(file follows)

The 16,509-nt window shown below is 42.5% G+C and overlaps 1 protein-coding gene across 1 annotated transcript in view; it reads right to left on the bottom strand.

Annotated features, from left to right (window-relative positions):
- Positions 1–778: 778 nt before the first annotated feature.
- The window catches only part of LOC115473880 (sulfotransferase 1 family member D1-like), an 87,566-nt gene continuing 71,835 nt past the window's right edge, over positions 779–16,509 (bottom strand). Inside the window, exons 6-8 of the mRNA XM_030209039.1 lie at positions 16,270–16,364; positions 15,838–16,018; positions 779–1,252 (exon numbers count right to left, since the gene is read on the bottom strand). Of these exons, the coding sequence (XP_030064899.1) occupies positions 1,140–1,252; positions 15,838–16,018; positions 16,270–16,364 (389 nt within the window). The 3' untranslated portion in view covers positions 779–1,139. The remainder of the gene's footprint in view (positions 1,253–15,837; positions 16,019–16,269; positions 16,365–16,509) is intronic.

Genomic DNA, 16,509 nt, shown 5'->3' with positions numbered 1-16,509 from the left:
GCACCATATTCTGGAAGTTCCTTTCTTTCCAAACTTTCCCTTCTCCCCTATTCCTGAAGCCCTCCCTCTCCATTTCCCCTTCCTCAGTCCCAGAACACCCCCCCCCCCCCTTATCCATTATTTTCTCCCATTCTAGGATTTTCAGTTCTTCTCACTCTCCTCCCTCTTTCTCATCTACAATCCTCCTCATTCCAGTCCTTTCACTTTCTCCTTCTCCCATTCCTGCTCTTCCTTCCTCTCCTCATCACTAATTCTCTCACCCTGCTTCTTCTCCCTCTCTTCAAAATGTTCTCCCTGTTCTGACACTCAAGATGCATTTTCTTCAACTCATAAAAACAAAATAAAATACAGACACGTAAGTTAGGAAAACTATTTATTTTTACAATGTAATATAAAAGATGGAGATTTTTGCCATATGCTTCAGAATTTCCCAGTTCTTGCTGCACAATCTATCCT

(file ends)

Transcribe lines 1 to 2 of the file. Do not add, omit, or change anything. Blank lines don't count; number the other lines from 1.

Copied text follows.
The 16,509-nt window shown below is 42.5% G+C and overlaps 1 protein-coding gene across 1 annotated transcript in view; it reads right to left on the bottom strand.

Annotated features, from left to right (window-relative positions):